Kansas State University (KSU) researchers have developed mastitis detection technology that has the potential to detect early signs of preclinical and subclinical mastitis in dairy cows. The technology will not only speed up test times, but will also reduce the financial losses associated with disease spread, including herd and yield loss.
As most dairy producers well know, subclinical mastitis can be difficult to detect. This is mostly because there is an absence of visible indicators. But in order to avoid the substantial financial losses associated with the disease, it must be detected and treated at the subclinical stage. For this reason, technology that enables early detection could be huge for dairy producers around the world.
Designed by professors Stefan Bossmann and Deryl Troyer, the technology is a spin-off from cancer technology. Bossmann’s focus is chemistry and nanoparticle design, while Troyer focuses on the biological aspects.
Since acute and/or chronic inflammatory conditions, such as mastitis and arthritis often release proteases from leukocytes, the assay can be used to detect them. The assay is made up of protease-sensitive cleavage sequences, which are used to link two fluorophores – in this case, an iron nanoparticle and a fluorescent dye. The dye will then show the activity of the protease.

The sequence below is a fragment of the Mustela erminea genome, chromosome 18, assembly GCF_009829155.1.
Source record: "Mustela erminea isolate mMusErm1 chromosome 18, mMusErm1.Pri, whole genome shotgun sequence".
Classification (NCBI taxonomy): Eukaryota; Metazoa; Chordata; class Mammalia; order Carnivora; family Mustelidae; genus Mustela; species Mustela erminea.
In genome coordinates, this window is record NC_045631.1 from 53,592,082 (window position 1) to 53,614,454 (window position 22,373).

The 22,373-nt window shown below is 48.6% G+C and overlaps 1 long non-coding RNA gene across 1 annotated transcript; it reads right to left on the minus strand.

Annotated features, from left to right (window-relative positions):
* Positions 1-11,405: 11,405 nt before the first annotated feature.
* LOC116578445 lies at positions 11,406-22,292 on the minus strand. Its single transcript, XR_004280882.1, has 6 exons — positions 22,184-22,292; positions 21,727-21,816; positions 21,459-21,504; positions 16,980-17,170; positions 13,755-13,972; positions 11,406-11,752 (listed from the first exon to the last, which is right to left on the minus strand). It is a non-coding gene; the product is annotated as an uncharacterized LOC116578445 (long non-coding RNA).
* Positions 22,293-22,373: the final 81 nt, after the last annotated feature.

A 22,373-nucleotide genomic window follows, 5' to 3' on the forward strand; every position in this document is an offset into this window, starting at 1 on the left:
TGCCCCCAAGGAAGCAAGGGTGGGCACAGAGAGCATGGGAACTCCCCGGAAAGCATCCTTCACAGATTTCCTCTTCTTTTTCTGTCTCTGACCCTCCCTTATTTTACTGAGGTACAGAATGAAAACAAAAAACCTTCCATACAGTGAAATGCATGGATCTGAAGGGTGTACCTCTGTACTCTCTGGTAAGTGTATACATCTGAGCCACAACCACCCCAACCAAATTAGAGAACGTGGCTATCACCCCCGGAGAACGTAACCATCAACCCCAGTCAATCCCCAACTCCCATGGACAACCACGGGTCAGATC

The assay’s central nanoparticle is tiny – about 15 nanometers wide, and attached with fluorescent dye. “Once the dyes are attached, they do not show fluorescence because the nanoparticle is like a big sink,” explains Bossmann. “It’s a big hole for fluorescence. All the light that is going there is absorbed by the nanoparticle, the dye gets away… and starts showing fluorescence.”
In simpler terms: If the fluorescent dye can be seen, mastitis-causing enzymes are present.
The final product, when ready, won’t take a bite of producers’ pocketbooks either. Each chip will have the ability to test about 32 cows, and at $2 to $5 each, producers will find the chips relatively inexpensive.
Troyer and Bossmann will begin testing prototypes next year. If all goes as planned the technology could be on the market in as little as two years. The researchers have been working collaboratively for over a year now.